Turns out that
z-index translates to removing an element from the DOM and re-inserting it elsewhere. The upshot of which is dirtying of the entire node and re-painting of all elements in that context including the siblings.
Guess what was included in my siblings: All of the other images.
That means that every time I changed the
z-index of an element, every image I had in the slide show had to be re-painted. If I added an image to the overall stack, it would increase each slide change by that much time. In other words, my Big O was
n. Not exponential, but bad nonetheless.
How to fix it?
Turns out there are a number of CSS properties that don’t translate to a dirtying of the render tree, and they mostly relate to whether the element is visible.
My personal favorite would be the
visibility property. I find this to be very semantic (even though browsers couldn’t care less about the semantics of your CSS).
According to the spec:
The ‘visibility’ property specifies whether the boxes generated by an element are rendered. Invisible boxes still affect layout (set the ‘display’ property to ‘none’ to suppress box generation altogether).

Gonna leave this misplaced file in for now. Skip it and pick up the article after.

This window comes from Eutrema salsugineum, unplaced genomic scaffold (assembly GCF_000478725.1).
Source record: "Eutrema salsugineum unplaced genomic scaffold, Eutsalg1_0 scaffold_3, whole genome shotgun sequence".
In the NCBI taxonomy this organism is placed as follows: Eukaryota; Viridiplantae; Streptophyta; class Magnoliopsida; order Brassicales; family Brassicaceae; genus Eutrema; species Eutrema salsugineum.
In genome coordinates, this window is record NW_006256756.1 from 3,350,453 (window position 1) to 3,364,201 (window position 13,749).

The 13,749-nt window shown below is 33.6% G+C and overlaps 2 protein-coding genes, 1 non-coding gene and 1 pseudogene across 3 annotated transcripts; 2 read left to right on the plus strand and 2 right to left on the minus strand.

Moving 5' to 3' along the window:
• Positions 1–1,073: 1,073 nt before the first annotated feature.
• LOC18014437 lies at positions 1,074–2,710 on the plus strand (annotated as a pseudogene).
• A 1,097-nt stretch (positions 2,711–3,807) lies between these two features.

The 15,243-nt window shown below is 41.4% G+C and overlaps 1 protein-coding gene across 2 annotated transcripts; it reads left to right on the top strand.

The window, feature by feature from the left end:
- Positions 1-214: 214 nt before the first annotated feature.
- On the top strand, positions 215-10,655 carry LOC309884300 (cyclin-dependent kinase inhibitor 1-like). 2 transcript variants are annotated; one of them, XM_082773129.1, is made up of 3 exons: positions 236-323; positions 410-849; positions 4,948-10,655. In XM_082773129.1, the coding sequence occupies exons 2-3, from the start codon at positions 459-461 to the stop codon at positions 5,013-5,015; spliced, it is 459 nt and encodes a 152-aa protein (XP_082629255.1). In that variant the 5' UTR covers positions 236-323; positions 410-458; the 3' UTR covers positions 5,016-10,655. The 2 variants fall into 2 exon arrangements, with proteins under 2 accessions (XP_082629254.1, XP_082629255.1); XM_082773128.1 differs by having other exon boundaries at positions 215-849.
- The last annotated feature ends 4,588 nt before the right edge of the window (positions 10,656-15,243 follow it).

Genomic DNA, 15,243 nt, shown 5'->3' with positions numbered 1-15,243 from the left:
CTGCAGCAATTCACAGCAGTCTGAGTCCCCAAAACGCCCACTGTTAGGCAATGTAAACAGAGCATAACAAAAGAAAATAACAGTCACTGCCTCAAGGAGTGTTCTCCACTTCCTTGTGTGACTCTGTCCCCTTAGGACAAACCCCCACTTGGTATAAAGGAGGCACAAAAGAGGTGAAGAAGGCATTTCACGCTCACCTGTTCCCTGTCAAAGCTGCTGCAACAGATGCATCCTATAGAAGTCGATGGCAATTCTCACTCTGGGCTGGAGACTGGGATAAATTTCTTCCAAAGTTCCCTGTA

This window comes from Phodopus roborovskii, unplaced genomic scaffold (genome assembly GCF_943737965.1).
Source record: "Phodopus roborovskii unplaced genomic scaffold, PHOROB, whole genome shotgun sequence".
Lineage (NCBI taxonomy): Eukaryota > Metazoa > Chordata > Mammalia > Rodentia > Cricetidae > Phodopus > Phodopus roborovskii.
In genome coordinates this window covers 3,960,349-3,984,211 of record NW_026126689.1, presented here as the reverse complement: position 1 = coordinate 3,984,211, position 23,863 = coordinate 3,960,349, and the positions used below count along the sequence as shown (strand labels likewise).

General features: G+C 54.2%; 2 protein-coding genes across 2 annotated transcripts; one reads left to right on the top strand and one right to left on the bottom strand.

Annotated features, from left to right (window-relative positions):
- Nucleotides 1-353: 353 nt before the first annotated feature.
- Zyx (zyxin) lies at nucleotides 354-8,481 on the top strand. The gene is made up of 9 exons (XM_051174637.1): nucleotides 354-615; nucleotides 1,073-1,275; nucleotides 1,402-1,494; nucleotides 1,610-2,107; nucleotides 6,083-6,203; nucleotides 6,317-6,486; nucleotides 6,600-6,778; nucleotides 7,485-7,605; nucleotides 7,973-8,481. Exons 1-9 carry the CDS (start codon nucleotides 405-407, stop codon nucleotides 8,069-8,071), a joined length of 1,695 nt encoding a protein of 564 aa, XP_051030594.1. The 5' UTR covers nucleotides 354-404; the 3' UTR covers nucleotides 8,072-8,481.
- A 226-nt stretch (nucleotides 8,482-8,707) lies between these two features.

This should give you a hint that
visibility: hidden elements are still included in the render tree, but are simply not painted.
Ordinarily, you might not want to use
visibility: hidden because it still affects flow and you end up with a giant hole in your page. But it works perfectly if you are positioning your elements using
absolute positioning which removes the element from the flow.
Another way to get this to work would be using the CSS3
opacity property. This approach has the significant drawback of not being supported in older browsers but we already took the HTML5/CSS3 plunge and so, in a rousing chorus, we all shout “Screw ‘Em!”.